Bangalore (India) (AFP) – Afghanistan were handed a bruising introduction to Test cricket by India on Thursday as the team capped their astonishing rise from war and refugee camps to joining the sport’s elite.
Afghan skipper Asghar Stanikzai called it a “very proud moment” as he strode onto the field at Bangalore’s M. Chinnaswamy stadium for the toss, won by opposite number Ajinkya Rahane.
“All the guys have first-class experience. Inshallah (God willing), we can do well,” the 30-year-old batsman said.
Afghanistan have become one of only 12 nations sanctioned to play Tests, the five-day format considered cricket’s peak, after defying heavy odds to emerge as a force in the game.
The hosts gave no quarter to the Afghan bowlers, however, reaching 264 for one when rain stopped play for the second time in the final session. Shikhar Dhawan smashed a merciless 107 and Murali Vijay was unbeaten on 99.
The left-right opening combination of Dhawan and Vijay put together a 168-run stand to make the Afghanistan bowlers toil.
Dhawan galloped to his century in just 87 deliveries, becoming the first Indian batsman to reach three figures on the opening day before lunch.
Dhawan hit 19 fours and three sixes as he set about the Afghan bowlers including spin sensation Rashid Khan, smashing three boundaries in the teenager’s opening over to bring up his 50.
But Dhawan also became Afghanistan’s first Test wicket when paceman Yamin Ahmadzai had him caught by Mohammad Nabi in the slips early in the second session.
Lokesh Rahul, batting on 44, then joined Vijay to continue India’s momentum as they put on an unbeaten 96-run partnership for the second wicket.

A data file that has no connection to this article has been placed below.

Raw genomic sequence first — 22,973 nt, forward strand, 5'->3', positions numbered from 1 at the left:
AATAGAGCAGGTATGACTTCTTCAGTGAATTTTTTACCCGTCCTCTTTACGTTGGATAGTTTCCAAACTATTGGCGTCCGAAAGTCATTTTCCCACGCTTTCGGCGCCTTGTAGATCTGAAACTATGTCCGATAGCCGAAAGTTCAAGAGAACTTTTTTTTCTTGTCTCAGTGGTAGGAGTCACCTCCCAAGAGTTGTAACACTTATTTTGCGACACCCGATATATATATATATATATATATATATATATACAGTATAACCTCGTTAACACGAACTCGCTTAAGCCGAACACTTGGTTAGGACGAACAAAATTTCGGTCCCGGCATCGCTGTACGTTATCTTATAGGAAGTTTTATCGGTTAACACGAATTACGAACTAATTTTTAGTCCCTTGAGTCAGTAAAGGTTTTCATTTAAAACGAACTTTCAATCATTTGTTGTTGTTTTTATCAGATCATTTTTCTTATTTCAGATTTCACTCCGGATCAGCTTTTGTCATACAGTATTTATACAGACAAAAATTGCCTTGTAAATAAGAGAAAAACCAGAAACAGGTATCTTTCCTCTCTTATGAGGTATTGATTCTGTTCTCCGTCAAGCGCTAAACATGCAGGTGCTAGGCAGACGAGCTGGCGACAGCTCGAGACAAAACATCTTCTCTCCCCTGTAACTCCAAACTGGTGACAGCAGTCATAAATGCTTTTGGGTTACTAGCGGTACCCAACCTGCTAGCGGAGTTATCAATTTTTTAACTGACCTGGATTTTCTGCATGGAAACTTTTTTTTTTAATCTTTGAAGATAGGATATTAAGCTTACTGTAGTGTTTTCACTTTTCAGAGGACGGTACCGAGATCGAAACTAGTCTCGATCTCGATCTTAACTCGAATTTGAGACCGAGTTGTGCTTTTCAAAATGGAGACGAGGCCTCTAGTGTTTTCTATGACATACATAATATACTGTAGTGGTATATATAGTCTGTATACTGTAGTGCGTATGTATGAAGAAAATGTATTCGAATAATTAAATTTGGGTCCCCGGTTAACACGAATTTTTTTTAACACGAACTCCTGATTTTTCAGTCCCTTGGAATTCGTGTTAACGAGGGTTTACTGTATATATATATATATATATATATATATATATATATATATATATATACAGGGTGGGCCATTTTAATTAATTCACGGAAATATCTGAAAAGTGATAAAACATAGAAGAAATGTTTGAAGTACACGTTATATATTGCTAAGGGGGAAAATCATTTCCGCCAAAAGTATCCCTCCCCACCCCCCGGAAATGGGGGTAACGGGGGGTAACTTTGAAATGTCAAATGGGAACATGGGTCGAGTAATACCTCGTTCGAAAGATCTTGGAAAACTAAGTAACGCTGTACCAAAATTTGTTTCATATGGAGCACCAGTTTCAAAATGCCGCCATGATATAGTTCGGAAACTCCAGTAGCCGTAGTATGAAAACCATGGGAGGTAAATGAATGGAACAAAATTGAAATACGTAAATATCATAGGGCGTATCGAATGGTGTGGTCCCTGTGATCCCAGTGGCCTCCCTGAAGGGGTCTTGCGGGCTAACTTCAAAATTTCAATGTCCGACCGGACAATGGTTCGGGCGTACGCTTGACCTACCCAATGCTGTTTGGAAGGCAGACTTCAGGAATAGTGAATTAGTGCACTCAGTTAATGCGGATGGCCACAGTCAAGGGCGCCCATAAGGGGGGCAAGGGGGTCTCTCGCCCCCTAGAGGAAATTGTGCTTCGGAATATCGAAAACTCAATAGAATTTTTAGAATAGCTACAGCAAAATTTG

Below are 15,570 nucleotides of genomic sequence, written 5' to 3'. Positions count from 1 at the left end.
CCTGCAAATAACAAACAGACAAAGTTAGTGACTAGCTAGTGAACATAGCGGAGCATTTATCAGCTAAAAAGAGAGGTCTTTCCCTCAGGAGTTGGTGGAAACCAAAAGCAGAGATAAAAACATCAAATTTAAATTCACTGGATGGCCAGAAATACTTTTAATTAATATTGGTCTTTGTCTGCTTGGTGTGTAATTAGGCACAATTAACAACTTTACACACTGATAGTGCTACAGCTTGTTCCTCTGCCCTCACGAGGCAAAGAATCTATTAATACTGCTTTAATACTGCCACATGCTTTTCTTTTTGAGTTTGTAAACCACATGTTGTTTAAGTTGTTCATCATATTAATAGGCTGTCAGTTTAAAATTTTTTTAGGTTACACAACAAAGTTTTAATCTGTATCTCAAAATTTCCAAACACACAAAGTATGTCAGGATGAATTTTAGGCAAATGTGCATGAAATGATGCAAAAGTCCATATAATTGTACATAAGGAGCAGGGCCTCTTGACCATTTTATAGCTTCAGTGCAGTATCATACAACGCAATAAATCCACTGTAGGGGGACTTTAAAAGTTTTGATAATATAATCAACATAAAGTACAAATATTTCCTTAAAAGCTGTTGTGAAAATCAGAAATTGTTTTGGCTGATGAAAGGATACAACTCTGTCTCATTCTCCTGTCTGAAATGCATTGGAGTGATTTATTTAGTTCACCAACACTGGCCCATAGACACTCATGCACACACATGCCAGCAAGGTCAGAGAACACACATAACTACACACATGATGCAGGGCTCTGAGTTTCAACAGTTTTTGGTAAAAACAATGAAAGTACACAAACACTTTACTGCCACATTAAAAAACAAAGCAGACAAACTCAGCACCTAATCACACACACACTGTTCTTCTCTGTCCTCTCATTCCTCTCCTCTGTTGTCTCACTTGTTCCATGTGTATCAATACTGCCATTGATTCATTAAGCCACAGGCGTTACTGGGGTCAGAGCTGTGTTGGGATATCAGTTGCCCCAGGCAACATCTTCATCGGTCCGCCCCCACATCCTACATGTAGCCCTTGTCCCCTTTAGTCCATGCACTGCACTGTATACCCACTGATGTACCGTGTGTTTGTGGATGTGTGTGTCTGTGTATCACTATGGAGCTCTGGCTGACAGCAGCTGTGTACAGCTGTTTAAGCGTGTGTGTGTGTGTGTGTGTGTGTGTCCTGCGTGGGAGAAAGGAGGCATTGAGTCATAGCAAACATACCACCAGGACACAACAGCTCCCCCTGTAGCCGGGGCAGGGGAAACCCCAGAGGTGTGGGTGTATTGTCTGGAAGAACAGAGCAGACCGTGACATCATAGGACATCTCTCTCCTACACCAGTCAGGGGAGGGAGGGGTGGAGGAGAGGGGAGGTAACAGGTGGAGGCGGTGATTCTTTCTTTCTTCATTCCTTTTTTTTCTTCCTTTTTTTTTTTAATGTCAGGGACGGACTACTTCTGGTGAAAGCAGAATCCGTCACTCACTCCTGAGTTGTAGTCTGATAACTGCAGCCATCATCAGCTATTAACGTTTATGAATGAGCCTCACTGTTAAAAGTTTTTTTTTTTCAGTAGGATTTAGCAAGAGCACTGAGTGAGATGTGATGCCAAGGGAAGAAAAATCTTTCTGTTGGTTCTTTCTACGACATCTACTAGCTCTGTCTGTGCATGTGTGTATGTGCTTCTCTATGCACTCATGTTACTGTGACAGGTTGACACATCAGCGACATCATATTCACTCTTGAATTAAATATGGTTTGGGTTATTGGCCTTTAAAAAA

– Glued to the TV –
Most cricket-loving Afghans were watching the match on TV back home as they prepared for a three-day public holiday for the Muslim festival of Eid.
Afghans took to social media to celebrate the start of the Test, which comes amid a government ceasefire during the holy month of Ramadan.
Nadir Danish in the eastern province of Khost wrote on Facebook: “I hope they (India) do not make history of us — they are piling up runs on Afghanistan. The way their openers have batted has panicked the Afghanistan team!”
Earlier, Afghan President Ashraf Ghani sent his congratulations for what he called a “historic day”.
“I am proud of the men who championed cricket in Afghanistan in the dawn of the century and believed in themselves that one day Afghanistan will play against the best in the world,” he said.
Indian Prime Minister Narendra Modi tweeted: “May sports continue to bring our people closer and strengthen ties.”
– From camps to World Cups –
Afghan cricket grew out of refugee camps in Pakistan where many families were based after they fled conflict in the 1980s and 1990s.
The national team have made giant strides against much richer and more stable countries, despite unrest at home which has forced them to train in India since 2015.
Afghanistan last year achieved full member status of the International Cricket Council, making them one of only 12 Test teams.
They gained one-day international status in 2009 and have qualified for their second 50-over World Cup to be held in England and Wales next year.
They have also been part of four Twenty20 World Cups.
Last week they secured a T20 series sweep over Bangladesh helped by spin bowler Khan, 19, the stand-out star of this year’s Indian Premier League.
“The terror in our home area meant we did not have access to an education while growing up. My parents even forbid my siblings and I to play cricket outside our home,” Khan, one of 12 children, said in a recent interview with Afghan media.
“But no amount of war stopped me from sneaking out to play cricket with my brothers.”
Only last month, an attack on a cricket match in Khan’s home city of Jalalabad killed eight people and wounded 45.
While Afghanistan’s successes so far have come in short formats of cricket, they must now prove they can stand the physical and mental challenge of a five-day match.